Five to eight years ago, procurement teams talked about wanting more influence over certain sourcing categories. Now, CPOs’ tendency toward value creation is so well established that it shapes a wide variety of business units. More and more departments are happy to enlist procurement’s expertise, whether on category-specific practices or the technological impact, as CPOs get acquainted with solutions that don’t just cut costs—they deliver value.
One such area of spend is marketing and translation. Data in a recent ProcureCon CPO Study show that 92 percent of CPOs in multinational organizations have either some, a fair amount of, or fully strategic influence on sourcing these services. In other words, CPOs have become critical to taking the organization global.
If this sounds like your company, you might be interested in the following data points from the study. The Slideshare explores how CPOs put ROI-driven global marketing solutions front and center:
For even more insights, download a free copy of the full study.
Procurement’s role in enabling the global marketing strategy
According to this year’s ProcureCon CPO Study, procurement departments are starting to exercise more influence over sourcing their organization’s global marketing and translation services. Over half of CPOs say they play an active role right from the beginning of a project.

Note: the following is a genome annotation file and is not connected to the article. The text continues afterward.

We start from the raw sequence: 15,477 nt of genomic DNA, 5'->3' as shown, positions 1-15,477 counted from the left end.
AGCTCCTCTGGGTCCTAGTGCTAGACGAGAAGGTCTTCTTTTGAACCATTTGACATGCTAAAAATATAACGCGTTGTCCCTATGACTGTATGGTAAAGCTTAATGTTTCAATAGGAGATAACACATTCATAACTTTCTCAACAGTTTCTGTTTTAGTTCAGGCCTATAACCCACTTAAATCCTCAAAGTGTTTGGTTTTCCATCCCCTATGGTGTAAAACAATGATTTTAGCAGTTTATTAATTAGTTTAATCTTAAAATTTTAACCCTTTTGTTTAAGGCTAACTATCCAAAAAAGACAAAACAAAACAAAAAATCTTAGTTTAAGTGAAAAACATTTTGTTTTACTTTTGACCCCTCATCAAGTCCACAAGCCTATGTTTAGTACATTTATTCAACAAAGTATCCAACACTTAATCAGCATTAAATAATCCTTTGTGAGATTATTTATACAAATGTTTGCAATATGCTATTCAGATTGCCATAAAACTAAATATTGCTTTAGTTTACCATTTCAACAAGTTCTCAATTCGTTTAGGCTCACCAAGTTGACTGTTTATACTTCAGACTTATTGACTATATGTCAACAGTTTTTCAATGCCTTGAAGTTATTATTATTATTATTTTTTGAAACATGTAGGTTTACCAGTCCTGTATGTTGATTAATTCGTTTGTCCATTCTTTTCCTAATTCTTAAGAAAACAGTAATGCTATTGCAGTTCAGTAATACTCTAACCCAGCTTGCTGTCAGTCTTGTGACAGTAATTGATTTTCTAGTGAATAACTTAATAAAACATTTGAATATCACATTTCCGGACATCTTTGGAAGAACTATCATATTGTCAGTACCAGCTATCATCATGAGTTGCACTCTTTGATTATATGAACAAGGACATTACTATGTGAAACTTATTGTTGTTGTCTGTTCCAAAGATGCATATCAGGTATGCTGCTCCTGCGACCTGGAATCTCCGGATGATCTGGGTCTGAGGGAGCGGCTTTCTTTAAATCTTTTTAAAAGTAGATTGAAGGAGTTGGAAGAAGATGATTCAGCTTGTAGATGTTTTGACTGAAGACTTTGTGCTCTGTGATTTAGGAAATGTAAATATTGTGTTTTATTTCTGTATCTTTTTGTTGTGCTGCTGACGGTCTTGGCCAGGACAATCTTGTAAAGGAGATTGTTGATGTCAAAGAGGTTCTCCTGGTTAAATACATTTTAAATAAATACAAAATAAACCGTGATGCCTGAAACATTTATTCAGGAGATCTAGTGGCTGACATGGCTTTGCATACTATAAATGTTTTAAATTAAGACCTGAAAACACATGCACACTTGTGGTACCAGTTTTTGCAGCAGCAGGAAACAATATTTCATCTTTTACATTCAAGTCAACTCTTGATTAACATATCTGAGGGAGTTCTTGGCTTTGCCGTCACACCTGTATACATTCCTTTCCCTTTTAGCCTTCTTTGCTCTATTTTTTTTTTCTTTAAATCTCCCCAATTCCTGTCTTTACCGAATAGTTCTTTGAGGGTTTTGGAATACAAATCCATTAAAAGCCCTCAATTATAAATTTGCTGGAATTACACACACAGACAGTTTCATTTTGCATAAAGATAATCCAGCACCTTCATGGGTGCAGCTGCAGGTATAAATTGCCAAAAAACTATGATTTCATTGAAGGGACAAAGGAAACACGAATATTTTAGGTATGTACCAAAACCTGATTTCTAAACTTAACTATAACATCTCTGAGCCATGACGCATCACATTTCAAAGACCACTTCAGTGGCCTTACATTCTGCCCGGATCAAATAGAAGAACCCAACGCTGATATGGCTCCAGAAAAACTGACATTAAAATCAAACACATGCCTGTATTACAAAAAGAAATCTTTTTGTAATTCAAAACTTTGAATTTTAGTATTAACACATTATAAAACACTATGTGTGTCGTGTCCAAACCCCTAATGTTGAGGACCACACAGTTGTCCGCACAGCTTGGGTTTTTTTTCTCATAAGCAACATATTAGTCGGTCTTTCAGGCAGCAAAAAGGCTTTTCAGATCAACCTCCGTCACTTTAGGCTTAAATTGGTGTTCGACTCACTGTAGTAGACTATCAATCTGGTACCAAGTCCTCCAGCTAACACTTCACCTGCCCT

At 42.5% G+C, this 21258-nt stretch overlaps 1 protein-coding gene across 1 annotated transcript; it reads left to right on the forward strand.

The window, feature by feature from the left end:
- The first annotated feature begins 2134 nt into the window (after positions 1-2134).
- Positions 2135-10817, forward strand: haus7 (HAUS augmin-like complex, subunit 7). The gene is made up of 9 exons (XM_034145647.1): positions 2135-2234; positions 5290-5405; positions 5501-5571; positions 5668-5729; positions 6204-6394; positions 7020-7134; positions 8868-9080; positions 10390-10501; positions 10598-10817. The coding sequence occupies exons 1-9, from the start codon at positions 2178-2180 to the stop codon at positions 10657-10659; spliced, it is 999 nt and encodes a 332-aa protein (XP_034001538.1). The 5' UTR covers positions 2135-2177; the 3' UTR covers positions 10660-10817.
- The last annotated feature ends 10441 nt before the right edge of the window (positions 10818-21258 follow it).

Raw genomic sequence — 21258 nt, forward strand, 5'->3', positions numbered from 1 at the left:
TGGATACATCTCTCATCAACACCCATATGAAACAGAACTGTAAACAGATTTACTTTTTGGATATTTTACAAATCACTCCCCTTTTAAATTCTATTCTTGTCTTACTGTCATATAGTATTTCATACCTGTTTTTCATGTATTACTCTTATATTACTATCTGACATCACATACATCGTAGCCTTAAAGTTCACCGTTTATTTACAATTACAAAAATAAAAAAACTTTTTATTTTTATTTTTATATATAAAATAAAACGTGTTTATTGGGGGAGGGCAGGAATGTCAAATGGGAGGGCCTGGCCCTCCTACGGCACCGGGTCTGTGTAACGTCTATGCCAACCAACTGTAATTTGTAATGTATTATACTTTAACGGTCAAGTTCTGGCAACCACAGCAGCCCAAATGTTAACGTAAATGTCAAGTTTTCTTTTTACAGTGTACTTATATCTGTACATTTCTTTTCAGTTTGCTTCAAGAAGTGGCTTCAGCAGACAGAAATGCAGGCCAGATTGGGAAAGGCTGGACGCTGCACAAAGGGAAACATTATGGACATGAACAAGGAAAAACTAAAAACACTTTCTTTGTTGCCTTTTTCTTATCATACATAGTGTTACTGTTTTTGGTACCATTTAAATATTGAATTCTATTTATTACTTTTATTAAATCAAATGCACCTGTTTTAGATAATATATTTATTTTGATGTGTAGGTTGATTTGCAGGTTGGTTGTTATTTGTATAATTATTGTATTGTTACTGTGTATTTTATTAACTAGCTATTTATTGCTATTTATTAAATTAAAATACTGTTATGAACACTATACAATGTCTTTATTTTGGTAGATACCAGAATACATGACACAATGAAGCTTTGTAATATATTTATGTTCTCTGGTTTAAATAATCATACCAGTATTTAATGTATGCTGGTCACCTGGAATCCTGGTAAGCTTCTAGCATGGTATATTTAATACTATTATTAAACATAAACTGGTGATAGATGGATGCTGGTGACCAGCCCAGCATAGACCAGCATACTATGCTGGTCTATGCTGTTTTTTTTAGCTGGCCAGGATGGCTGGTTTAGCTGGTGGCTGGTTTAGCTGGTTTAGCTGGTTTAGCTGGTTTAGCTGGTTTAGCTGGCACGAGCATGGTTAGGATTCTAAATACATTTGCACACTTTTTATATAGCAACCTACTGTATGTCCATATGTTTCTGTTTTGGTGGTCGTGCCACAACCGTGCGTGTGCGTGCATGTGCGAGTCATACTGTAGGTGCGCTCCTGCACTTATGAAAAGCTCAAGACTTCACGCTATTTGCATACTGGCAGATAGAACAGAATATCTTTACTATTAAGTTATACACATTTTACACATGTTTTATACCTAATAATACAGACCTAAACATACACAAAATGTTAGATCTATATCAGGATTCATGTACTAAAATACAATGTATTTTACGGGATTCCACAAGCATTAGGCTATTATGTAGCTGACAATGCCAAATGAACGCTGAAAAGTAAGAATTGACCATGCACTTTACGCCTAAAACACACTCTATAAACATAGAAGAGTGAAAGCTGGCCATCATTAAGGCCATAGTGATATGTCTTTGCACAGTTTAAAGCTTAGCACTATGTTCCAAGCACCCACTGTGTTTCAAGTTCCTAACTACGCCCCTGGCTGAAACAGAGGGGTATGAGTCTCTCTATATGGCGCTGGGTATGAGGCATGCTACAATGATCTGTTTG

This presents CPOs with a much stronger opportunity to build long-term value compared to what they’ve known in the past, when procurement was typically cost-driven and enlisted late in the decision-making process.
So how are they taking advantage of the opportunity?
Let’s take a look at the three most important factors CPOs consider when exploring services fit to meet organizational goals.
In the study, respondents were asked: “How important, on a scale of 1-5, are the following attributes when making marketing/translation purchasing decisions?” Here’s what the survey found.
Respondents pinpoint the quality of a service provider’s work as the most important of eight given attributes. 65% of respondents consider quality the biggest factor in their purchasing decisions, while only 9% feel neutral or consider it least important.
The runner-up was expertise in a certain industry, which 46% of CPOs deem the most important detail in their strategic decisions. 9% say they are unlikely to look for industry-specific capabilities.
Innovation came third in CPOs’ thought processes. However, while only a small proportion of respondents deprioritize innovation, as with the other two attributes, the vast majority (40%) sit on the fence.
So: value trumps cost
Procurement’s commitment to value creation is reflected in the fact that the three most commonly cited must-haves in marketing and translation are not cost-related. Instead, they all pertain to the reliability of high-quality output from a supplier.
That said, other factors highlighted in the report—including cost—haven’t been forgotten. Along with the references a supplier can provide, these factors are worth examining during due diligence.
To learn more about other attributes CPOs evaluated as beneficial (or not so beneficial) to purchasing decisions, download the full report: Charting the Technological and Strategic Transformation of the Procurement Department